Senate Republicans are preparing to vote on Obamacare repeal next week, provided this week’s work goes smoothly, according to multiple sources familiar with the negotiations.
Senators are expected to see bill text as soon as the end of this week, those sources said. The timeline could change based on the response from individual senators toward the proposal at party meetings, but Republicans are increasingly optimistic they can hold a vote next week if this week’s lunch talks go well.
Such a timeline would mean Republicans would have about a week to review text of a bill to repeal the 2010 health care law.
Senate Finance Chairman Orrin Hatch said he hopes Republicans have "as much time as it takes" to study the proposal. Democrats have slammed Republicans for moving so quickly and without holding public hearings.
"It’s not a light bill," Hatch said. Asked if they will vote this month, he replied: "We could. But clearly I wonder if we could."
There is no final deal on any of the sticking points and negotiations are still extremely fluid. Senate Majority Leader Mitch McConnell can lose just two senators in his 52-member caucus to pass the bill, with Vice President Mike Pence as a tie-breaker.
Last week, Republicans discussed insurance market stabilization in the short-term as well as how to overhaul Medicaid and wind down its expansion. One proposal being floated would phase out the law’s Medicaid expansion over three years beginning in 2020 or 2021 and eventually curb the Medicaid growth rate more strictly than the House-passed bill, but that proposal has not yet been agreed on.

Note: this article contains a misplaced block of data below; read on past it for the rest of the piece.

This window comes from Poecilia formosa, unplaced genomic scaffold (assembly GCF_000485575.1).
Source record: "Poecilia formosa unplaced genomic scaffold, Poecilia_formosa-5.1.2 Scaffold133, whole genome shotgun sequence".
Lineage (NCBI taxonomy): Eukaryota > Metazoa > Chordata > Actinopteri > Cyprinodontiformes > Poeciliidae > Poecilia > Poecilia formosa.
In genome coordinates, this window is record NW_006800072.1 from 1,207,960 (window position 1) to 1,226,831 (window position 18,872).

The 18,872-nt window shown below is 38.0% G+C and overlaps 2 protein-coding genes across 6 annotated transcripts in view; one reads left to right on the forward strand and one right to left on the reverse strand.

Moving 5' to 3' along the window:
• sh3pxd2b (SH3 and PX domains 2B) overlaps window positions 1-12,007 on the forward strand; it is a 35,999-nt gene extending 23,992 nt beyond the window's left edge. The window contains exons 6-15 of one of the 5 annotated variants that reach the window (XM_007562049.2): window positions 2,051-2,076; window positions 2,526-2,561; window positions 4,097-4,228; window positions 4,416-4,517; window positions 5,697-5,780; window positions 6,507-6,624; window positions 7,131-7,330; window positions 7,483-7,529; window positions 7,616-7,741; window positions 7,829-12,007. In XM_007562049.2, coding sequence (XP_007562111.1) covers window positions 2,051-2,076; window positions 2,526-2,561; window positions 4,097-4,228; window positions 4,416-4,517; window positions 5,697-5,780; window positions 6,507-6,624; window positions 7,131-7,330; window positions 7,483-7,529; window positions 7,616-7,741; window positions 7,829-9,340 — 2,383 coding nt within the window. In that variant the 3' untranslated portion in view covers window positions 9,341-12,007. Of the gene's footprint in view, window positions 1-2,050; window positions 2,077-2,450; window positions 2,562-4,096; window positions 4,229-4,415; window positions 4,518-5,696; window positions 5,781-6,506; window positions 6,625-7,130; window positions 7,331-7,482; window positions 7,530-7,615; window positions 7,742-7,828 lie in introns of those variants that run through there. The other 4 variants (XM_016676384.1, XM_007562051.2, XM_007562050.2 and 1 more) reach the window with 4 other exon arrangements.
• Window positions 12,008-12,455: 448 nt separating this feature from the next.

This week, Republicans will discuss how far to cut Obamacare’s regulatory regime and how much to beef up the House bill’s tax credits to help people buy insurance. Conservatives want to gut the regulations as much as possible; there is more consensus on the tax credits but not necessarily how to pay for them.
There is no guarantee the legislation will pass given the party divisions. But McConnell has made clear to associates he prefers not to let the bill linger so the Senate can turn to funding the government, raising the debt ceiling and rewriting the tax code, according to people that speak with him regularly.